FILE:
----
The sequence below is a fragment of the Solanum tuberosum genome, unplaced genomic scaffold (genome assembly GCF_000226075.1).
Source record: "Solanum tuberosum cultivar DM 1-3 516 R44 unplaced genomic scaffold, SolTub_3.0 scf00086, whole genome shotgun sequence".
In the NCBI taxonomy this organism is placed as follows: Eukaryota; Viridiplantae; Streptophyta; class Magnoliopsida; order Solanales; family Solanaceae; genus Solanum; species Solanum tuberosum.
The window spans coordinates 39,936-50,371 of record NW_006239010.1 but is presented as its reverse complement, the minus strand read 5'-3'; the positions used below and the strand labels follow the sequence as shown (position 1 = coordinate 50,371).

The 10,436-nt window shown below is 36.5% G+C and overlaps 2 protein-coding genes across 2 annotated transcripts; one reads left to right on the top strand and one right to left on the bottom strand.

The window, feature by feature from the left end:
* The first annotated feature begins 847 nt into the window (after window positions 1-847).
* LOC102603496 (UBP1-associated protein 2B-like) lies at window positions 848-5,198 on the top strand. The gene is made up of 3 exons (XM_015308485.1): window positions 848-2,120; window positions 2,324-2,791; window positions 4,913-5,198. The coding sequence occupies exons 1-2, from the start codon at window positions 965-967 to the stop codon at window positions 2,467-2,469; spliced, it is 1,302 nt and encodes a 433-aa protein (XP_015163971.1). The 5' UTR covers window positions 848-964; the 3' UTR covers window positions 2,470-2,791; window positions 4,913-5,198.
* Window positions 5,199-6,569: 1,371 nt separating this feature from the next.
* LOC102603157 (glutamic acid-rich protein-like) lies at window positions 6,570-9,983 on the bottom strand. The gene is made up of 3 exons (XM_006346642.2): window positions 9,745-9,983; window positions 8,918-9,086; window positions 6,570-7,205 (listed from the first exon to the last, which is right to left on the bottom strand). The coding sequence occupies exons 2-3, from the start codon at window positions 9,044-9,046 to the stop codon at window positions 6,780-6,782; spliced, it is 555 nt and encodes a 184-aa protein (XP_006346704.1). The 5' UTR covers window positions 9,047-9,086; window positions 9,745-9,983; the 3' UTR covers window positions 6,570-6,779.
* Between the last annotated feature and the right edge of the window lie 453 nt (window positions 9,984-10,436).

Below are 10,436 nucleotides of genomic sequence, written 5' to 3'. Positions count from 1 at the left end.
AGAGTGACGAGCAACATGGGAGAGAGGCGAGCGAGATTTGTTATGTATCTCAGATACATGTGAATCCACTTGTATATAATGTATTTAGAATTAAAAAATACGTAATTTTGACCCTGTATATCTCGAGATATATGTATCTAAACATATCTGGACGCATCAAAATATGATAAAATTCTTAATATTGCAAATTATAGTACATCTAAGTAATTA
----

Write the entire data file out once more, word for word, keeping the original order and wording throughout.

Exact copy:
The sequence below is a fragment of the Solanum tuberosum genome, unplaced genomic scaffold (genome assembly GCF_000226075.1).
Source record: "Solanum tuberosum cultivar DM 1-3 516 R44 unplaced genomic scaffold, SolTub_3.0 scf00086, whole genome shotgun sequence".
In the NCBI taxonomy this organism is placed as follows: Eukaryota; Viridiplantae; Streptophyta; class Magnoliopsida; order Solanales; family Solanaceae; genus Solanum; species Solanum tuberosum.
The window spans coordinates 39,936-50,371 of record NW_006239010.1 but is presented as its reverse complement, the minus strand read 5'-3'; the positions used below and the strand labels follow the sequence as shown (position 1 = coordinate 50,371).

The 10,436-nt window shown below is 36.5% G+C and overlaps 2 protein-coding genes across 2 annotated transcripts; one reads left to right on the top strand and one right to left on the bottom strand.

The window, feature by feature from the left end:
* The first annotated feature begins 847 nt into the window (after window positions 1-847).
* LOC102603496 (UBP1-associated protein 2B-like) lies at window positions 848-5,198 on the top strand. The gene is made up of 3 exons (XM_015308485.1): window positions 848-2,120; window positions 2,324-2,791; window positions 4,913-5,198. The coding sequence occupies exons 1-2, from the start codon at window positions 965-967 to the stop codon at window positions 2,467-2,469; spliced, it is 1,302 nt and encodes a 433-aa protein (XP_015163971.1). The 5' UTR covers window positions 848-964; the 3' UTR covers window positions 2,470-2,791; window positions 4,913-5,198.
* Window positions 5,199-6,569: 1,371 nt separating this feature from the next.
* LOC102603157 (glutamic acid-rich protein-like) lies at window positions 6,570-9,983 on the bottom strand. The gene is made up of 3 exons (XM_006346642.2): window positions 9,745-9,983; window positions 8,918-9,086; window positions 6,570-7,205 (listed from the first exon to the last, which is right to left on the bottom strand). The coding sequence occupies exons 2-3, from the start codon at window positions 9,044-9,046 to the stop codon at window positions 6,780-6,782; spliced, it is 555 nt and encodes a 184-aa protein (XP_006346704.1). The 5' UTR covers window positions 9,047-9,086; window positions 9,745-9,983; the 3' UTR covers window positions 6,570-6,779.
* Between the last annotated feature and the right edge of the window lie 453 nt (window positions 9,984-10,436).

Below are 10,436 nucleotides of genomic sequence, written 5' to 3'. Positions count from 1 at the left end.
AGAGTGACGAGCAACATGGGAGAGAGGCGAGCGAGATTTGTTATGTATCTCAGATACATGTGAATCCACTTGTATATAATGTATTTAGAATTAAAAAATACGTAATTTTGACCCTGTATATCTCGAGATATATGTATCTAAACATATCTGGACGCATCAAAATATGATAAAATTCTTAATATTGCAAATTATAGTACATCTAAGTAATTA